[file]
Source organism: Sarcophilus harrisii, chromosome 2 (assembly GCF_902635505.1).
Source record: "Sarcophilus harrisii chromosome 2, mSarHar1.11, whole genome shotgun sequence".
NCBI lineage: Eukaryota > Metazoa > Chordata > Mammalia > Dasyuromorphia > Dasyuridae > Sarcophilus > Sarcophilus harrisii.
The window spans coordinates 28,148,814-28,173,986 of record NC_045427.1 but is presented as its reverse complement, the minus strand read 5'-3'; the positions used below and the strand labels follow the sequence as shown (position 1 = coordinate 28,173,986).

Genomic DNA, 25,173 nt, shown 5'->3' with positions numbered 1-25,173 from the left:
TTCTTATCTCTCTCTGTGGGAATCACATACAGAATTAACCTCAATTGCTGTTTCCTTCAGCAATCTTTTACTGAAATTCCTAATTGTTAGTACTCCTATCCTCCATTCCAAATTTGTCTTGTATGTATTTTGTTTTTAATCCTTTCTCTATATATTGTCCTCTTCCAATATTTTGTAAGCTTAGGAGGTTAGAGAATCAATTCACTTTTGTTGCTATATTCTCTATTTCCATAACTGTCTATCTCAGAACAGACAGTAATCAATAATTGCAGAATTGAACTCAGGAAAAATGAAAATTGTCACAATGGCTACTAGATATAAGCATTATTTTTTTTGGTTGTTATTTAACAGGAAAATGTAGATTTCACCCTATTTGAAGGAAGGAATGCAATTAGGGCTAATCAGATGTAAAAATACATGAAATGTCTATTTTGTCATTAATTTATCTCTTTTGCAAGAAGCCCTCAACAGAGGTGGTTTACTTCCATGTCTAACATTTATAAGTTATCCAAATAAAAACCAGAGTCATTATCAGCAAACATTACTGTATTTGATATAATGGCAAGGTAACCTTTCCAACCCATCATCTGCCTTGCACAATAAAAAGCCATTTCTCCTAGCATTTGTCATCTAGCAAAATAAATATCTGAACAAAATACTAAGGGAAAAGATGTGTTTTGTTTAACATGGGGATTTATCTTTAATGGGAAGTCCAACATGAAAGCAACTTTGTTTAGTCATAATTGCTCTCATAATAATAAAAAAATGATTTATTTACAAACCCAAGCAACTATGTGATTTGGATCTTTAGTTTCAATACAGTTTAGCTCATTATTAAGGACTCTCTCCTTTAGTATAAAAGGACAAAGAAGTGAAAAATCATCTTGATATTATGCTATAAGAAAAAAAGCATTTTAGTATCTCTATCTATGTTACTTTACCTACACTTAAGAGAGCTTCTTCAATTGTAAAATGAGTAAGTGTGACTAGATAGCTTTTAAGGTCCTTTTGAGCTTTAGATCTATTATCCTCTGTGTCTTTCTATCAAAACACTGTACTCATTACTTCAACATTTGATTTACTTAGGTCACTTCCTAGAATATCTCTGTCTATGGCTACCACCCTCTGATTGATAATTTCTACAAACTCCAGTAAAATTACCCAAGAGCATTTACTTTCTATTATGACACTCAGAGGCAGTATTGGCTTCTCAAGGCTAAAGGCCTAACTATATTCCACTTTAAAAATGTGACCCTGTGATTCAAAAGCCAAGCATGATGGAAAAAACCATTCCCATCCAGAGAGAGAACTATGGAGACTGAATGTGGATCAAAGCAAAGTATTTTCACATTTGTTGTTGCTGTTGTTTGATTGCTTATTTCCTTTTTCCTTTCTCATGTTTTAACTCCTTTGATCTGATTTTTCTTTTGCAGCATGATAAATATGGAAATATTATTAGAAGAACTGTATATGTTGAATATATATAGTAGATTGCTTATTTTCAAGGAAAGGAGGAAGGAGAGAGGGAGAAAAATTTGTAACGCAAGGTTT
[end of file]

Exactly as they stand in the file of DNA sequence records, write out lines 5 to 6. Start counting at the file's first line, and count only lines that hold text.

Genomic DNA, 25,173 nt, shown 5'->3' with positions numbered 1-25,173 from the left:
TTCTTATCTCTCTCTGTGGGAATCACATACAGAATTAACCTCAATTGCTGTTTCCTTCAGCAATCTTTTACTGAAATTCCTAATTGTTAGTACTCCTATCCTCCATTCCAAATTTGTCTTGTATGTATTTTGTTTTTAATCCTTTCTCTATATATTGTCCTCTTCCAATATTTTGTAAGCTTAGGAGGTTAGAGAATCAATTCACTTTTGTTGCTATATTCTCTATTTCCATAACTGTCTATCTCAGAACAGACAGTAATCAATAATTGCAGAATTGAACTCAGGAAAAATGAAAATTGTCACAATGGCTACTAGATATAAGCATTATTTTTTTTGGTTGTTATTTAACAGGAAAATGTAGATTTCACCCTATTTGAAGGAAGGAATGCAATTAGGGCTAATCAGATGTAAAAATACATGAAATGTCTATTTTGTCATTAATTTATCTCTTTTGCAAGAAGCCCTCAACAGAGGTGGTTTACTTCCATGTCTAACATTTATAAGTTATCCAAATAAAAACCAGAGTCATTATCAGCAAACATTACTGTATTTGATATAATGGCAAGGTAACCTTTCCAACCCATCATCTGCCTTGCACAATAAAAAGCCATTTCTCCTAGCATTTGTCATCTAGCAAAATAAATATCTGAACAAAATACTAAGGGAAAAGATGTGTTTTGTTTAACATGGGGATTTATCTTTAATGGGAAGTCCAACATGAAAGCAACTTTGTTTAGTCATAATTGCTCTCATAATAATAAAAAAATGATTTATTTACAAACCCAAGCAACTATGTGATTTGGATCTTTAGTTTCAATACAGTTTAGCTCATTATTAAGGACTCTCTCCTTTAGTATAAAAGGACAAAGAAGTGAAAAATCATCTTGATATTATGCTATAAGAAAAAAAGCATTTTAGTATCTCTATCTATGTTACTTTACCTACACTTAAGAGAGCTTCTTCAATTGTAAAATGAGTAAGTGTGACTAGATAGCTTTTAAGGTCCTTTTGAGCTTTAGATCTATTATCCTCTGTGTCTTTCTATCAAAACACTGTACTCATTACTTCAACATTTGATTTACTTAGGTCACTTCCTAGAATATCTCTGTCTATGGCTACCACCCTCTGATTGATAATTTCTACAAACTCCAGTAAAATTACCCAAGAGCATTTACTTTCTATTATGACACTCAGAGGCAGTATTGGCTTCTCAAGGCTAAAGGCCTAACTATATTCCACTTTAAAAATGTGACCCTGTGATTCAAAAGCCAAGCATGATGGAAAAAACCATTCCCATCCAGAGAGAGAACTATGGAGACTGAATGTGGATCAAAGCAAAGTATTTTCACATTTGTTGTTGCTGTTGTTTGATTGCTTATTTCCTTTTTCCTTTCTCATGTTTTAACTCCTTTGATCTGATTTTTCTTTTGCAGCATGATAAATATGGAAATATTATTAGAAGAACTGTATATGTTGAATATATATAGTAGATTGCTTATTTTCAAGGAAAGGAGGAAGGAGAGAGGGAGAAAAATTTGTAACGCAAGGTTT